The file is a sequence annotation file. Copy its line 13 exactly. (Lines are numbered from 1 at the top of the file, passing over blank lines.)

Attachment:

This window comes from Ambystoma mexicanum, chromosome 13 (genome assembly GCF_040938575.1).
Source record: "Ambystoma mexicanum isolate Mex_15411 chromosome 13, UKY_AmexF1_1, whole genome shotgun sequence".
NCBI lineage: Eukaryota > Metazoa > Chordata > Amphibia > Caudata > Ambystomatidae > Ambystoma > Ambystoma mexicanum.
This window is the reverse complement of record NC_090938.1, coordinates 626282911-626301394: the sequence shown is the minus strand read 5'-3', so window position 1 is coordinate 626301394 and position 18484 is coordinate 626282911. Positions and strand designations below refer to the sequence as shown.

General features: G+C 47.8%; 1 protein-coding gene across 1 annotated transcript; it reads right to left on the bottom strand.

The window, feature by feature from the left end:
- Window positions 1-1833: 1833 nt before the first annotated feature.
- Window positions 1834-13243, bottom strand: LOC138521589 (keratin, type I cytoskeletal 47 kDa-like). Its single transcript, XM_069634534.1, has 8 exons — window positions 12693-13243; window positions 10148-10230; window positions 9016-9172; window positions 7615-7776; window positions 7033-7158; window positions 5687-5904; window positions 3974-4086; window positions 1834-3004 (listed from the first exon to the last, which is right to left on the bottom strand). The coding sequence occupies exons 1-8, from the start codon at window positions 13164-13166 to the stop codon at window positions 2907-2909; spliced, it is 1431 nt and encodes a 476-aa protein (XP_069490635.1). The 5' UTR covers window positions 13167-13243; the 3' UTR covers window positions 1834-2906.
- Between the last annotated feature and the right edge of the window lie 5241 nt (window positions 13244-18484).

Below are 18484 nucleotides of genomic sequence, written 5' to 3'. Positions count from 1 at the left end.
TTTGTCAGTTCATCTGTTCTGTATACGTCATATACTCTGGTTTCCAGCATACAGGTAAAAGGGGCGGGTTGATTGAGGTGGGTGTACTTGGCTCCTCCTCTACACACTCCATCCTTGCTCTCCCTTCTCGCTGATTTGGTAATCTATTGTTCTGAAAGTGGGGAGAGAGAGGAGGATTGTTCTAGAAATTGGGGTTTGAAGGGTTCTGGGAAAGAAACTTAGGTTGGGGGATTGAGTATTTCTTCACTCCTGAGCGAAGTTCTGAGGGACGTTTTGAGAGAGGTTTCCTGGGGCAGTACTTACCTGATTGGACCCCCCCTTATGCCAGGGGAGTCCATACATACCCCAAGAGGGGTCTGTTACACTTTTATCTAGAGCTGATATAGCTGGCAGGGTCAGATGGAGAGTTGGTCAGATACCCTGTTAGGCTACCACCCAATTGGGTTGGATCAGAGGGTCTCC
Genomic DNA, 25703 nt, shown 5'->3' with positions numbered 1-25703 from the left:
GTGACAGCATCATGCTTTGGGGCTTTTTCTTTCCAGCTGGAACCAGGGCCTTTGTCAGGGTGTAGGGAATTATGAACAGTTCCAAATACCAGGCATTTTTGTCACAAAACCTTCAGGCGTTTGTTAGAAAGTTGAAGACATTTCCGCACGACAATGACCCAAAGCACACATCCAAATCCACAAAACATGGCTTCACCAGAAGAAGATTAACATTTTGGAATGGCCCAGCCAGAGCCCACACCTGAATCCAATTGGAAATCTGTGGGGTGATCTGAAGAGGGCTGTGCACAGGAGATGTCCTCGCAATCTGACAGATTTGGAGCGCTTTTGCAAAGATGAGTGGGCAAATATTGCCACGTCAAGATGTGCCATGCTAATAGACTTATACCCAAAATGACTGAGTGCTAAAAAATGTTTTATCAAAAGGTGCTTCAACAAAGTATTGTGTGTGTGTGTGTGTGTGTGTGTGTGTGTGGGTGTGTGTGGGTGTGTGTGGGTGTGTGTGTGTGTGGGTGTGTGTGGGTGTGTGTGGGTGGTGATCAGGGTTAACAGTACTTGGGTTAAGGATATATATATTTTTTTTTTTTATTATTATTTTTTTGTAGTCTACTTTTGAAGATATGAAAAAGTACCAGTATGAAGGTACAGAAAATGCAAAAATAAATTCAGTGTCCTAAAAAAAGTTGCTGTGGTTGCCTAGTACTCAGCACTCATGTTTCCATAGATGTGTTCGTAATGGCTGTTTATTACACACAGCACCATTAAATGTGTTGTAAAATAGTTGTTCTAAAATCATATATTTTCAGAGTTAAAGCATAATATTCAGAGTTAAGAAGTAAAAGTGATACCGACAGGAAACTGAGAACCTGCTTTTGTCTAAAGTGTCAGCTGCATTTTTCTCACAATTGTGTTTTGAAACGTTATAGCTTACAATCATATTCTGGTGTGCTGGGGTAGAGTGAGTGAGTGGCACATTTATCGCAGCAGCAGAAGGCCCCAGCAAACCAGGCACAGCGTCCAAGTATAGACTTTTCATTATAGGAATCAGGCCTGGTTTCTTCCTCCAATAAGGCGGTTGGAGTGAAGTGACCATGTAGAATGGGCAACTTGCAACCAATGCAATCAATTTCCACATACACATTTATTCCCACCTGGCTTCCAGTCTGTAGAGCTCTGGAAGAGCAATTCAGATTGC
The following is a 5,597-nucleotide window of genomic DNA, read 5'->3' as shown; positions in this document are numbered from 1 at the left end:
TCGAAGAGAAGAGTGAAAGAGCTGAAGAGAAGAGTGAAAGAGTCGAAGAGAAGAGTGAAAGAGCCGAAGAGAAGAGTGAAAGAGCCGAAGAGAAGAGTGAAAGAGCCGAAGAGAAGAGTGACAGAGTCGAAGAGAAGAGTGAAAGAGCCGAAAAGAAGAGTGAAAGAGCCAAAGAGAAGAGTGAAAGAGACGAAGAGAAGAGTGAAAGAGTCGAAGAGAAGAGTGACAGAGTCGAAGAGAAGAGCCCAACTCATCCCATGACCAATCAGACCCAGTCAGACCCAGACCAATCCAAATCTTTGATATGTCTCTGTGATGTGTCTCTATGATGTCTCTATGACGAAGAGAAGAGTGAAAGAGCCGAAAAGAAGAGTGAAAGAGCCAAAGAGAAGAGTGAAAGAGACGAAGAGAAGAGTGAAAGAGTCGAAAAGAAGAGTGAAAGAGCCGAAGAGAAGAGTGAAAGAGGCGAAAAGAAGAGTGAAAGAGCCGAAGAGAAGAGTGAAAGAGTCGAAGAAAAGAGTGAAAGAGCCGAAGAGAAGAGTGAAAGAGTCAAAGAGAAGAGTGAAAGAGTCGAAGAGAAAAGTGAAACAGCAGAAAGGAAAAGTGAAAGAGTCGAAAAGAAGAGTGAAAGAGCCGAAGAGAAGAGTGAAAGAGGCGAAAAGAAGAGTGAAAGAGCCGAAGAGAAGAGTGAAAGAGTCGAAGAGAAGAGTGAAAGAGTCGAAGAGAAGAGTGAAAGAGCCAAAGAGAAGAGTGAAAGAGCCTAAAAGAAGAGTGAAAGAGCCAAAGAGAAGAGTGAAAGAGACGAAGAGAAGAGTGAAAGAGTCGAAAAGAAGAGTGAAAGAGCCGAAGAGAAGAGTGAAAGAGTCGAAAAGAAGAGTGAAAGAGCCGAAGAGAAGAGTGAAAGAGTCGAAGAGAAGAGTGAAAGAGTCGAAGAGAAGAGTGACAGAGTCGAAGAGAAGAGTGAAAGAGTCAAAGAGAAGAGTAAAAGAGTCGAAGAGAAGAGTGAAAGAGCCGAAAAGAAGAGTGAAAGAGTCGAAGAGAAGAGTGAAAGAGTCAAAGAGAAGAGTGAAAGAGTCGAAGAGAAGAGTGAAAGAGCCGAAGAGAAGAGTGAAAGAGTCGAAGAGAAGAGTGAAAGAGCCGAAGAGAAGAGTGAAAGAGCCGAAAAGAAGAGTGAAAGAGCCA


GTGACAGCATCATGCTTTGGGGCTTTTTCTTTCCAGCTGGAACCAGGGCCTTTGTCAGGGTGTAGGGAATTATGAACAGTTCCAAATACCAGGCATTTTTGTCACAAAACCTTCAGGCGTTTGTTAGAAAGTTGAAGACATTTCCGCACGACAATGACCCAAAGCACACATCCAAATCCACAAAACATGGCTTCACCAGAAGAAGATTAACATTTTGGAATGGCCCAGCCAGAGCCCACACCTGAATCCAATTGGAAATCTGTGGGGTGATCTGAAGAGGGCTGTGCACAGGAGATGTCCTCGCAATCTGACAGATTTGGAGCGCTTTTGCAAAGATGAGTGGGCAAATATTGCCACGTCAAGATGTGCCATGCTAATAGACTTATACCCAAAATGACTGAGTGCTAAAAAATGTTTTATCAAAAGGTGCTTCAACAAAGTATTGTGTGTGTGTGTGTGTGTGTGTGTGTGTGTGGGTGTGTGTGGGTGTGTGTGGGTGTGTGTGTGTGTGGGTGTGTGTGGGTGTGTGTGGGTGGTGATCAGGGTTAACAGTACTTGGGTTAAGGATATATATATTTTTTTTTTTTATTATTATTTTTTTGTAGTCTACTTTTGAAGATATGAAAAAGTACCAGTATGAAGGTACAGAAAATGCAAAAATAAATTCAGTGTCCTAAAAAAAGTTGCTGTGGTTGCCTAGTACTCAGCACTCATGTTTCCATAGATGTGTTCGTAATGGCTGTTTATTACACACAGCACCATTAAATGTGTTGTAAAATAGTTGTTCTAAAATCATATATTTTCAGAGTTAAAGCATAATATTCAGAGTTAAGAAGTAAAAGTGATACCGACAGGAAACTGAGAACCTGCTTTTGTCTAAAGTGTCAGCTGCATTTTTCTCACAATTGTGTTTTGAAACGTTATAGCTTACAATCATATTCTGGTGTGCTGGGGTAGAGTGAGTGAGTGGCACATTTATCGCAGCAGCAGAAGGCCCCAGCAAACCAGGCACAGCGTCCAAGTATAGACTTTTCATTATAGGAATCAGGCCTGGTTTCTTCCTCCAATAAGGCGGTTGGAGTGAAGTGACCATGTAGAATGGGCAACTTGCAACCAATGCAATCAATTTCCACATACACATTTATTCCCACCTGGCTTCCAGTCTGTAGAGCTCTGGAAGAGCAATTCAGATTGC